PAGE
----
“Aravot” says “systemic changes” demanded and promised by the Armenian opposition must first of all take place in the minds of ordinary people. The paper complains that instead of fighting for their rights many Armenians are “just waiting to see when their end will come” and they are sure that “that end will be a bad one.” “No wonder that such people are awaiting someone who will solve their problems, give them something: a job, housing or even 10,000 drams,” it says in an editorial. “They get that [cash handout] and then wonder why they have a government that does not think about them. If you don’t think about yourself and expect a disastrous end instead, then why should anyone do that in your place?”
“Chorrord Inknishkhanutyun” dismisses government loyalists’ complaints that the June 17 deadly incident at Yerevan’s Harsnakar restaurant is being “politicized” by the opposition and civil society. “Of course, the Harsnakar was a very serious blow for the authorities,” writes the paper. “Not because they mourned the death of a young doctor but because they fear that as a result of that they will have problems in the forthcoming elections. So the motives behind the authorities’ actions are political. The causes of the existing lawlessness are also political. [Robert] Kocharian’s bodyguards beat to death a man at the Poplavok [café in 2001] and nobody was punished. If the same had been done by, say, bodyguards of a lemonade factory manager, they would have definitely been still in prison. So the reason for that is the political status of the criminal.”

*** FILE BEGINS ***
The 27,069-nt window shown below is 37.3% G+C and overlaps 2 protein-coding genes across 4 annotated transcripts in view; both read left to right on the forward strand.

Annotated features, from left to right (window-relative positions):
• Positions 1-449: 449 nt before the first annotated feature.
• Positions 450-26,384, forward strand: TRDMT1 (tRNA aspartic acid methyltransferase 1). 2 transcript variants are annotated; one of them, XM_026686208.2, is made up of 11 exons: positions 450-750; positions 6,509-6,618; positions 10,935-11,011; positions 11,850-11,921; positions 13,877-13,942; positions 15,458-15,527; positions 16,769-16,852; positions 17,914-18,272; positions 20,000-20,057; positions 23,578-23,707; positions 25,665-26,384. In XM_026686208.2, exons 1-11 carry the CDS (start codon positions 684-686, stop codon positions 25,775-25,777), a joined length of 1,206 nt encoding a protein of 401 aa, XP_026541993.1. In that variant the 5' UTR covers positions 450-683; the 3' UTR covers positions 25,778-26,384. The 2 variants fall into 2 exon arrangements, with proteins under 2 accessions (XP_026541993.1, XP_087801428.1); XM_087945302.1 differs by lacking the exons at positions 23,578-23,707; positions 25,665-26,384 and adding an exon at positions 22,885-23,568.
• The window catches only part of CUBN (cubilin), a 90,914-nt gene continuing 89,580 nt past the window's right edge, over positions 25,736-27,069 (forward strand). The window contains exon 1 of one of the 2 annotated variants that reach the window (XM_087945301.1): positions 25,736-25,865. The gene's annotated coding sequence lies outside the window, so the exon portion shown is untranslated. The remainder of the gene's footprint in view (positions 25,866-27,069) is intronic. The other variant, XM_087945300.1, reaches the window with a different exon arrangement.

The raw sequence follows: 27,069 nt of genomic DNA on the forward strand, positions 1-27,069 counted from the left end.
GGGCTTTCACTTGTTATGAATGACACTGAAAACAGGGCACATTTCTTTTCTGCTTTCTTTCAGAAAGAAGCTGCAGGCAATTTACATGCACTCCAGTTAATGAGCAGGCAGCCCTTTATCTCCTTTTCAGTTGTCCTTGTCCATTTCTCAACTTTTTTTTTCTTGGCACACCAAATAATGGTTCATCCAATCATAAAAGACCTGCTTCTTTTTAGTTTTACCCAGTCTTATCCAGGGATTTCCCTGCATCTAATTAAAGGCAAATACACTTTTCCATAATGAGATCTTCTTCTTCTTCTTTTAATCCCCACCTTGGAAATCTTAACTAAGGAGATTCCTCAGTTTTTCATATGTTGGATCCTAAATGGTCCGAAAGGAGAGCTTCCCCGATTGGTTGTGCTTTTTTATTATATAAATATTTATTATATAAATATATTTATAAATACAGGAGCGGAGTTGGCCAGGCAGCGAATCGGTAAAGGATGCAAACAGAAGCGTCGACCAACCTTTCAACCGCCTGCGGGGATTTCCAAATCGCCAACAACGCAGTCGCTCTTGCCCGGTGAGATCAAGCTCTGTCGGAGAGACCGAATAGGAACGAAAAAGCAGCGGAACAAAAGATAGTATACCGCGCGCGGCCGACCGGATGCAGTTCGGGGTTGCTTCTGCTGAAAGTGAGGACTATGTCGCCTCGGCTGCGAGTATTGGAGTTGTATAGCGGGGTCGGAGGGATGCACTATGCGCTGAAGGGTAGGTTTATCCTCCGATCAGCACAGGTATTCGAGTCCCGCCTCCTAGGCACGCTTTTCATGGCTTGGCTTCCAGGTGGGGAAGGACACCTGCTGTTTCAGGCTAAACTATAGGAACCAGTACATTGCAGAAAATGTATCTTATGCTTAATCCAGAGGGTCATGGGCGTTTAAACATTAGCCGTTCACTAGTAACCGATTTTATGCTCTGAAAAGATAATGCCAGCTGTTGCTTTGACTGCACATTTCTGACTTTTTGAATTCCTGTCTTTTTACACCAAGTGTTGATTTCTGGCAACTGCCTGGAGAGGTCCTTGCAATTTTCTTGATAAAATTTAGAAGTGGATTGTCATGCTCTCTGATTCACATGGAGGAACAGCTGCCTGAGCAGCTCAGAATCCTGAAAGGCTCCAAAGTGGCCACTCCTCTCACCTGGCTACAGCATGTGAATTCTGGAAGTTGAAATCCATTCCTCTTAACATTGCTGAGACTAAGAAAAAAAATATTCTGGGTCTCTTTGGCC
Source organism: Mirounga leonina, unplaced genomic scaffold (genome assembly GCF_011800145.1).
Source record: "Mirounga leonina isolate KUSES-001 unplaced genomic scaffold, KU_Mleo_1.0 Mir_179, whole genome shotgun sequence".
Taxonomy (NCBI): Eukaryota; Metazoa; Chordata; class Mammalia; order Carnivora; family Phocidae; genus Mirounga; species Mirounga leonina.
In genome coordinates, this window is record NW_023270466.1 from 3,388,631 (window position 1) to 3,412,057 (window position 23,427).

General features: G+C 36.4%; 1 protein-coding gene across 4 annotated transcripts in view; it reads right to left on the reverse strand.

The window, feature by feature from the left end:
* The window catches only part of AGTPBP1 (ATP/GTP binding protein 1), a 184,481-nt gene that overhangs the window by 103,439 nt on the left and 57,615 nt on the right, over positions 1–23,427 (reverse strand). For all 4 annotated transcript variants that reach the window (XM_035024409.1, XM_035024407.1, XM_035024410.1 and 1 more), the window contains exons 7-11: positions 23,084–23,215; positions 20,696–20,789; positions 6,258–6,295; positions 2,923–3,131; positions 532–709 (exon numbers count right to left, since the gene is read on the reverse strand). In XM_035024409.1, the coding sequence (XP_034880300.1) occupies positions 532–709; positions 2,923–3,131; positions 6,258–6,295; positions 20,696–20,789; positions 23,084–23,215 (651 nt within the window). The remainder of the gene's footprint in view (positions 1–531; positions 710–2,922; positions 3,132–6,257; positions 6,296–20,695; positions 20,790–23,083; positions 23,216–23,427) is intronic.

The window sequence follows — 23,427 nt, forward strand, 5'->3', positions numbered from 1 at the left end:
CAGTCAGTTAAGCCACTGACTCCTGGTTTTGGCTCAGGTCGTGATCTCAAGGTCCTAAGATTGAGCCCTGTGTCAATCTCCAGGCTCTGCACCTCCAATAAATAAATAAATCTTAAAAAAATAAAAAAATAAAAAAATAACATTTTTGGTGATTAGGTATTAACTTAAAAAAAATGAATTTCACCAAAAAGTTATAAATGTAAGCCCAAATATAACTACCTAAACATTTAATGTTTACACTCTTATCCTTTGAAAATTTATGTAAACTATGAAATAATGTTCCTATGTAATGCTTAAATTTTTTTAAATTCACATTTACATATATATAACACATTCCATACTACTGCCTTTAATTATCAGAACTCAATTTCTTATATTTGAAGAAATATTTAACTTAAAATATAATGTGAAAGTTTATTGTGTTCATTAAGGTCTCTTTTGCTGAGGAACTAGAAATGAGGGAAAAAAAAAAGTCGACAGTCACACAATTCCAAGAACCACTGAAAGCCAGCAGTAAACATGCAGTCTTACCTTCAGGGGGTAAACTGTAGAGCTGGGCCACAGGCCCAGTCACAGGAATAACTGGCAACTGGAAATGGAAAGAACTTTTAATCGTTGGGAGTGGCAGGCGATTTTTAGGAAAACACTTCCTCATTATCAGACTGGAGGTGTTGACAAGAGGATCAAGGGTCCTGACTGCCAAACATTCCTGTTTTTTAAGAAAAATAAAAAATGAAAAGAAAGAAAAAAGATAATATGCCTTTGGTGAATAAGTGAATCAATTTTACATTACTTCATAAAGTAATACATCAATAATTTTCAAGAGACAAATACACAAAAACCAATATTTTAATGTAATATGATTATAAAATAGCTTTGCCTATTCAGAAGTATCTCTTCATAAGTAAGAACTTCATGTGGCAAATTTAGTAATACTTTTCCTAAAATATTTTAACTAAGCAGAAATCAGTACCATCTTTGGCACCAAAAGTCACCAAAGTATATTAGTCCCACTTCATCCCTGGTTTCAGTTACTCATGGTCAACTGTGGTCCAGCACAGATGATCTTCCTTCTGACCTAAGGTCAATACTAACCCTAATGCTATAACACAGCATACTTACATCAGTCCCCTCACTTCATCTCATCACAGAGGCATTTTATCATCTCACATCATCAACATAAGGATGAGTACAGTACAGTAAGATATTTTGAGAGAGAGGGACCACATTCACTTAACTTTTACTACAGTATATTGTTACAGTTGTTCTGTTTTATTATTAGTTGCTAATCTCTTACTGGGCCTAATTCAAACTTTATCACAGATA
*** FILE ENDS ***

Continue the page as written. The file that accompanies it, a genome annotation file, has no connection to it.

“Hayots Ashkhar” sees an unfolding public interest in the possibility of a single opposition candidate in next year’s Armenian presidential election. The paper says disapprovingly that the public will be closely monitoring related developments in the coming months despite knowing what their end result will be.
Karapet Rubinian, a former dissident member of the Armenian National Congress (HAK), tells “Zhoghovurd” that other prominent HAK figures have started leaving the opposition alliance of late because its leader, Levon Ter-Petrosian, apparently changed tack after the March 2008 post-election violence in Yerevan. Rubinian claims that Ter-Petrosian’s new strategy “doesn’t presuppose a struggle and envisages instead some secret deals that mean not telling the people the full truth.”